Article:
You have your September score. Now what?
- Oct 12, 2009
- Reviewed by: Matt Riley
For those of you who are happy with your score and believe it will lead to admission at the law school of your dreams, CONGRATULATIONS! Don’t forget to recycle your LSAT books!
For those that didn’t do as well as they wanted to, you need to decide quickly if you want to retake.
How do you know if you should retake?
- There was some extraneous circumstance, like you were shorted on time, ill, or misbubbled (and for some reason you didn’t cancel)
- Your score was significantly lower (2+ points) than the average of your final 3 full prep-tests
- You didn’t devote yourself to a complete course of study (i.e. you worked through LSAT for Dummies and took one full real practice test)
You should also consider how taking the next test will position you in the admissions cycle. For those who took the September 2009 test, having to wait for a December score could put you at a serious disadvantage in the rolling admissions cycle of very competitive schools if you plan on entering in 2010. That said, if you are able to raise your score by even 3 points, you’ll on net have a better admissions portfolio
Be sure that this time around you are changing your study strategies.
- Get a different book. If you’ve been working without real LSAT questions, you must get a book that uses real questions. You can find examples here. You probably also need to look at a different set of strategies to find an approach that works for you.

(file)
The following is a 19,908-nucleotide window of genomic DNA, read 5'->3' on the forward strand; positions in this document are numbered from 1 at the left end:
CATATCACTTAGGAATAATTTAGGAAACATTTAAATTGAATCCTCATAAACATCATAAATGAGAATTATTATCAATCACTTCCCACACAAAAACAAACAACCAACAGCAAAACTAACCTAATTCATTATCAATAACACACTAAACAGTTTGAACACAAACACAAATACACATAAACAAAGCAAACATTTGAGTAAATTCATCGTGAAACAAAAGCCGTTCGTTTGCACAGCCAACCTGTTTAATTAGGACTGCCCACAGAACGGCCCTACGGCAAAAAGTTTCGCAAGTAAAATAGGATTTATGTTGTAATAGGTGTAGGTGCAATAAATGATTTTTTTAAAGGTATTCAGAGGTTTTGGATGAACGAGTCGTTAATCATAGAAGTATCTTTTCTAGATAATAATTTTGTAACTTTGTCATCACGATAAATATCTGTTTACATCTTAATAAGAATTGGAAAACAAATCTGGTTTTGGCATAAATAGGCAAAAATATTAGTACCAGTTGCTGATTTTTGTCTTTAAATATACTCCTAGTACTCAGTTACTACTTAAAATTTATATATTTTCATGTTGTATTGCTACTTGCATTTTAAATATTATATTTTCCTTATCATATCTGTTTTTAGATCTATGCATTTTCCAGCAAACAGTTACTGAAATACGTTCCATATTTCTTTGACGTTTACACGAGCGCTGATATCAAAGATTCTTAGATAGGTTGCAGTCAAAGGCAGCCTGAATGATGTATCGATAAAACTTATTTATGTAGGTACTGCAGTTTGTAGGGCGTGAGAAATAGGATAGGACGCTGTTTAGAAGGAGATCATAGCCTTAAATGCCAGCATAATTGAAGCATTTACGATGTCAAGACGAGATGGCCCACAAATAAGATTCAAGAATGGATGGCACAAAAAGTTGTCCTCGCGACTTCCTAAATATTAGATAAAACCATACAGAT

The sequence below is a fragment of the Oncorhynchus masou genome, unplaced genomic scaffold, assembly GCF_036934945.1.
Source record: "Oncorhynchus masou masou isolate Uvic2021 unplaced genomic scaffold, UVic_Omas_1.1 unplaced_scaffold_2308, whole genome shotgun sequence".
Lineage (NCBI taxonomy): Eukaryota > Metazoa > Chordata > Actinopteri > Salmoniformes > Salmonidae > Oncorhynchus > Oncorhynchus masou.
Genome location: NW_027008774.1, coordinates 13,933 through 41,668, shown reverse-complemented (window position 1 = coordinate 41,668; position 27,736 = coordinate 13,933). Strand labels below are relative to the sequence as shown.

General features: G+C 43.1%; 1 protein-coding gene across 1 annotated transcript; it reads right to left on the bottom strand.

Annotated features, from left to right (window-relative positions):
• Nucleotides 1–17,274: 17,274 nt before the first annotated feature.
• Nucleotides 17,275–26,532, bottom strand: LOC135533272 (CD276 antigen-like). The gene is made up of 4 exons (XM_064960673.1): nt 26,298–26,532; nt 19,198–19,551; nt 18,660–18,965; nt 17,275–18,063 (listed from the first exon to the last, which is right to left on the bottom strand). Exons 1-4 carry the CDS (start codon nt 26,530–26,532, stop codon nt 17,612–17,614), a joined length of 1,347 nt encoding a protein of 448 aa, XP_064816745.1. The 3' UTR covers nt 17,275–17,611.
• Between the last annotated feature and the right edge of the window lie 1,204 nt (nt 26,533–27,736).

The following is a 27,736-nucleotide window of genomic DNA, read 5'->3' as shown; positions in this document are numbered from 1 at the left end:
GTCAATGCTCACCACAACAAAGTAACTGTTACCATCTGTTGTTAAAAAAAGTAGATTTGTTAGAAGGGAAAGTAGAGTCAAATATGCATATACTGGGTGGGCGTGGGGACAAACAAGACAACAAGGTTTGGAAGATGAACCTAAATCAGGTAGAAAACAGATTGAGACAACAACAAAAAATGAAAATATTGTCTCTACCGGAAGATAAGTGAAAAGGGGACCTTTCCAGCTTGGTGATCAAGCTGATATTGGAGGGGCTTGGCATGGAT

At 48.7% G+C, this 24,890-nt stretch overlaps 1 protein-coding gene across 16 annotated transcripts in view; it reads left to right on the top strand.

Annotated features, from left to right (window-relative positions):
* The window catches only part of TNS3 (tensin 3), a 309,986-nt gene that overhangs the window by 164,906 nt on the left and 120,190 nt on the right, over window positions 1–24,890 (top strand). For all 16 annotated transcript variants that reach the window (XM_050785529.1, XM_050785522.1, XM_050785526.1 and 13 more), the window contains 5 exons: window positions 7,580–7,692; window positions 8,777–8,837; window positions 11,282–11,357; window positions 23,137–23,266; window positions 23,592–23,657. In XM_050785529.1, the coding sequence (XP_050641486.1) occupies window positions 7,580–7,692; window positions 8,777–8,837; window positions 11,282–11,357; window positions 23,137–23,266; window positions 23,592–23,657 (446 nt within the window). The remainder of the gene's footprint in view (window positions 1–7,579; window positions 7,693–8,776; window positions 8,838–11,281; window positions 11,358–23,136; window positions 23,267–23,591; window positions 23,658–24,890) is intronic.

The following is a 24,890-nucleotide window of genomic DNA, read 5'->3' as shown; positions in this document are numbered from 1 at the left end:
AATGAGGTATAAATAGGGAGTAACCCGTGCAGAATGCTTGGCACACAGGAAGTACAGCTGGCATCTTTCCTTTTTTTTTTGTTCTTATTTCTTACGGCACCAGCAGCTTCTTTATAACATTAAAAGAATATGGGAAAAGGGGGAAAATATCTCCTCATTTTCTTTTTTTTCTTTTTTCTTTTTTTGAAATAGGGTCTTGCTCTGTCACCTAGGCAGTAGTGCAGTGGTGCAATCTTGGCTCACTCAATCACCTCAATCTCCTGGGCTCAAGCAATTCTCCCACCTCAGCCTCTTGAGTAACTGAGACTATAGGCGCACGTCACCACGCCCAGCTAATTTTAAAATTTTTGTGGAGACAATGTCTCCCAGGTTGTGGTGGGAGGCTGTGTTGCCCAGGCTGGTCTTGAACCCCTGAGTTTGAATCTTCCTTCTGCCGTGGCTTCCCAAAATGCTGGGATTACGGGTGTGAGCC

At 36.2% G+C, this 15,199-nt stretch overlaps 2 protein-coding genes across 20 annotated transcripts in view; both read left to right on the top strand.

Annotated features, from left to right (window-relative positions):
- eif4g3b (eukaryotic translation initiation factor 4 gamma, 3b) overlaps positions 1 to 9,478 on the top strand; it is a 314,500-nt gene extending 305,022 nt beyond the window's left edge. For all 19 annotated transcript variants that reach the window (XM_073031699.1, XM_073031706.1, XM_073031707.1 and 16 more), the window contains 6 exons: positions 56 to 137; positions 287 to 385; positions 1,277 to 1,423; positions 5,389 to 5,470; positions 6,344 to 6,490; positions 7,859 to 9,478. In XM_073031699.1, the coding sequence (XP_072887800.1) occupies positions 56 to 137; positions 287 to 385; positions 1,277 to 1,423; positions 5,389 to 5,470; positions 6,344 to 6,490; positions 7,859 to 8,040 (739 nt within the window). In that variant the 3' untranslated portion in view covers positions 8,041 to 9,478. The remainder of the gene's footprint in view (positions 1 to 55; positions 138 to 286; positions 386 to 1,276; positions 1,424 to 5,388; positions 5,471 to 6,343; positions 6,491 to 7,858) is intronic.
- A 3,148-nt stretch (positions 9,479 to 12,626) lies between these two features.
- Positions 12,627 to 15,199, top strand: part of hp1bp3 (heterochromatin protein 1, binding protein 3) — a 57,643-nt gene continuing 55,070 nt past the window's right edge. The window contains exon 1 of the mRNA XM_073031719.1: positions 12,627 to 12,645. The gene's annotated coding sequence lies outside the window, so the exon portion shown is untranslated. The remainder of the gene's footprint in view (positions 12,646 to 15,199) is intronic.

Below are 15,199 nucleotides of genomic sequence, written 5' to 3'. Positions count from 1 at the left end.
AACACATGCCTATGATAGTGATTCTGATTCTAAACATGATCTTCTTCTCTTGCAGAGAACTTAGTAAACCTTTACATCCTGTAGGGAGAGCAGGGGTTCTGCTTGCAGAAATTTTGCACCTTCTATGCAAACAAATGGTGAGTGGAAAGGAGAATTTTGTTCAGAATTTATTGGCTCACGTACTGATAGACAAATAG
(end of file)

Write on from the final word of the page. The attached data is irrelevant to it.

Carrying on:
- Think twice about re-taking a class. If you took an LSAT class once and don’t feel you’re living up to your potential, how will sitting through the same class help again? It might be time to try a new approach
- Get a tutor. Good LSAT tutors are specialists at taking you from where you are now to where you need to be, zeroing in on your weaknesses. Here’s how to get the most from tutoring. And yes, we offer personalized tutoring that can guide your study as you prepare for a re-take.
Search the Blog
Free LSAT Practice Account
Sign up for a free Blueprint LSAT account and get access to a free trial of the Self-Paced Course and a free practice LSAT with a detailed score report, mind-blowing analytics, and explanatory videos.Learn More
logic games Game Over: LSAC Says Farewell to Logic Games
General LSAT Advice How to Get a 180 on the LSAT
Entertainment Revisiting Elle's LSAT Journey from Legally Blonde